How To Choose The Right Music For Your Animation

Animators have a huge amount on their plate already, especially when you’re trying to make a name for yourself, get hired or work in a small studio where everyone does lots of jobs. Unfortunately, sound design is one of the jobs that gets pushed into a lower priority as a result.

So what do you need to know before you slap a tune on your animation? We’ll run through some decent tips and questions to ask yourself here then offer up some of our favourite royalty-free music resources.

What mood and atmosphere do you want the music to create?

Apart from impressed at all the bloody excellent visuals you’re showing them, how do you want your audience to feel? Run through your video/ storyboard/ script/ whatever, and write down which emotions are most important for you to convey throughout.

Its fairly obvious the kinds of music that appeal to certain moods but if you’re struggling, remember that most royalty free music sites will categorise their tunes with the kinds of words you’ll be writing down so type them in and have a listen.

What is the message that you want the video to communicate?

What’s your video for? Its function will inform the kinds of musical pairings that will suit it best. Consider the following examples:


This could be a training video, an explainer or internal communications. For detail-focused videos, you want a supporting underscore that carries the emotion but doesn’t distract from the content. An instrumental works best here with a consistent beat and a slower tempo that doesn’t pull the attention away from the narration or text. For broad concepts where details are less important, foreground music which is more emotive (orchestral, classical or scored pieces) work great.


This category is way too diverse for me to really make specific suggestions for! My advice would be to lean towards scored music, stuff that has been specifically composed for soundtrack purposes. If you go with any old song, it will make your animation just look like a music video. For entertainment, you want to closely examine what kind of emotions or moods you are trying to convey with your video.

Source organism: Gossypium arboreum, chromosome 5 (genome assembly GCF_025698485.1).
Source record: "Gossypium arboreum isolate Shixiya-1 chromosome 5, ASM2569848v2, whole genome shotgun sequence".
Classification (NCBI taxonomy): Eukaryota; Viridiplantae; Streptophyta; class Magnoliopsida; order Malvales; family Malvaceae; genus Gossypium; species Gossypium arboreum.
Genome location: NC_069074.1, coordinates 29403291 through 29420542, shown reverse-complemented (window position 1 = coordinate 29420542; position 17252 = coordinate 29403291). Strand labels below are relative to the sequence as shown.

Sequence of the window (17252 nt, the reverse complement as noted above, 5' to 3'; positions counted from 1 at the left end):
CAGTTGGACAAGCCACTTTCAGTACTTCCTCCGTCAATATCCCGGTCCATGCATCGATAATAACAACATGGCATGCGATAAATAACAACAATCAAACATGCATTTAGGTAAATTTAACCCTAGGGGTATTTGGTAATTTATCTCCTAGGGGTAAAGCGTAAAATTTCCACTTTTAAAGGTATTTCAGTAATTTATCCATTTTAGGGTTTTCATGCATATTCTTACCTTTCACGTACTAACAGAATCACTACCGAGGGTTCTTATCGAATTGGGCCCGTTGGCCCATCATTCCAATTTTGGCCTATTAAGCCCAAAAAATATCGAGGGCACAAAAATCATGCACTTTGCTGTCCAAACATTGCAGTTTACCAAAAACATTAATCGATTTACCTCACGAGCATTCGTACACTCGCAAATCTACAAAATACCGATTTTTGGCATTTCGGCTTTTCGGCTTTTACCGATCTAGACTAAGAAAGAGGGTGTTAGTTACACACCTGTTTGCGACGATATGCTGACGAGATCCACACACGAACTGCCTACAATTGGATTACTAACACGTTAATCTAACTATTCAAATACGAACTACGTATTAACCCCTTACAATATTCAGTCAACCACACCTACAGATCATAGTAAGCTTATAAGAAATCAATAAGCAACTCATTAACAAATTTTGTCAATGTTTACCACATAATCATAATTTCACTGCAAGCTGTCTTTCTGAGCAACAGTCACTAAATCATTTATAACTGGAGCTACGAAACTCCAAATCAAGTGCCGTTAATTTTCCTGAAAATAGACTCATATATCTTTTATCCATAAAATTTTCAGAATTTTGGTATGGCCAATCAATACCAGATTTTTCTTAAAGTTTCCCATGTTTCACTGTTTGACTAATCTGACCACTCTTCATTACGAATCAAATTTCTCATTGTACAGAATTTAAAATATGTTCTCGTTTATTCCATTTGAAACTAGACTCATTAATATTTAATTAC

Keep in mind whether you’re primarily representing the product or the brand or both, this can often influence your selection.

The right choice for marketing music is as well-debated and theorised as ever. Sometimes you want it more pacy to make the focus seem current and inspire some kind of action from the fear of missing out; alternatively, go from low, deeper tones to an uplifting, hopeful vibe when you introduce the solution that your client is offering. Sounds cheesy and obvious but the obvious stuff stays popular for a reason!

Who are your target audience?

If this isn’t already clear to you, you may have bigger fish to fry. If you do know, select music that appeals to them. Younger crowds generally want bouncy, poppier tracks with a lighter tone, for example.

Also keep in mind their geographic location. Portuguese viewers may be more swayed with Fado-style sounds. The southern USA might be more taken with a bluegrass, country & western vibe. Keep these demographic elements in mind when deciding on a mood and tone.

Freaking out because your audience is too broad? No bother, that just means you have to find something with broad appeal of its own! Instrumental is the way to go here, it’s way less polarising than vocals and will fit much more comfortably in a variety of places.

General tips for choosing music for animation:

  • A particular vocal hook may be a powerful and memorable tool for companies to build strong brand recognition but it’s usually much safer to go for no lyrics unless they’re very relevant, used sparingly, not the focus of the song or completely unavoidable.
  • Frequency and tone – Again on the subject of vocals, try to avoid music with complex melodies played on instruments that use the same notes and tones as the human voice.
    Instruments that may interfere usually include: guitar, violin, cello, and elements of piano and keyboard. If you want the quality and mood of these instruments, go for simple melodies or repetitive chord progressions. If you want to communicate strength or authority with your voiceover, try using instruments in the low frequencies such as bass
  • Tempo and pacing – The beat can sometimes interfere with your editing and your sound effects, so avoid inconsistent, discordant or overly fast tracks. Consistent rhythm and pacing will not only be easier for you to edit, but you’ll be able to highlight important moments more effectively
  • For tender, sad or subtle moments, consider choosing simple music with few elements. A lone piano can be a very expressive instrument and really accentuate the emotion on screen.
  • Working on a longer video with more than one character or location? Try using a character’s appearance on screen or the arrival at a new place as a point at which to influence the musical style or the tempo: give them a theme.
    This technique is one of the reasons Howard Shore’s score for The Lord of the Rings is so compelling. He gives locations and groups their own musical tells which help in defining them and establishing their overall mood.